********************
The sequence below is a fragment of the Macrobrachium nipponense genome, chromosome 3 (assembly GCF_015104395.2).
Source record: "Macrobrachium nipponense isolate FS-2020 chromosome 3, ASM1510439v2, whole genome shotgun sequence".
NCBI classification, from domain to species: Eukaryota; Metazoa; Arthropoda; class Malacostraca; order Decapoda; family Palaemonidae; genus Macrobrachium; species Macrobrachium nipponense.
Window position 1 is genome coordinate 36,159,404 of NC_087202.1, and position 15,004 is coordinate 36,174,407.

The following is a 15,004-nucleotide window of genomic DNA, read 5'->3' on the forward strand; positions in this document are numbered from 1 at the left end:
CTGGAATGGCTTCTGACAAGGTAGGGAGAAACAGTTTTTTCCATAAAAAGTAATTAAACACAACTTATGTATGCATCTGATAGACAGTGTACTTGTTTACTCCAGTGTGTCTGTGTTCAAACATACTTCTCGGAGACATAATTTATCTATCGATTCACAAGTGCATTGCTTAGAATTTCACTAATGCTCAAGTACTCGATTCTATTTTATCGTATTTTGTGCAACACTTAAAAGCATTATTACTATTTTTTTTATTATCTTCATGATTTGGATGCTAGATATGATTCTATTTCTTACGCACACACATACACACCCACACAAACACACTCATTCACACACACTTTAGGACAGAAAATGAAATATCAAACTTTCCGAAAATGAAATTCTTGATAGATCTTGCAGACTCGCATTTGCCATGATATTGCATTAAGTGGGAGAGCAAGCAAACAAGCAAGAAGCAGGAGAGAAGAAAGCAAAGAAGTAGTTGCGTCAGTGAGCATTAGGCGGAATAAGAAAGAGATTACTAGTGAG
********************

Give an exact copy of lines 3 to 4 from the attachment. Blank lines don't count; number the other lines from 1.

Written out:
NCBI classification, from domain to species: Eukaryota; Metazoa; Arthropoda; class Malacostraca; order Decapoda; family Palaemonidae; genus Macrobrachium; species Macrobrachium nipponense.
Window position 1 is genome coordinate 36,159,404 of NC_087202.1, and position 15,004 is coordinate 36,174,407.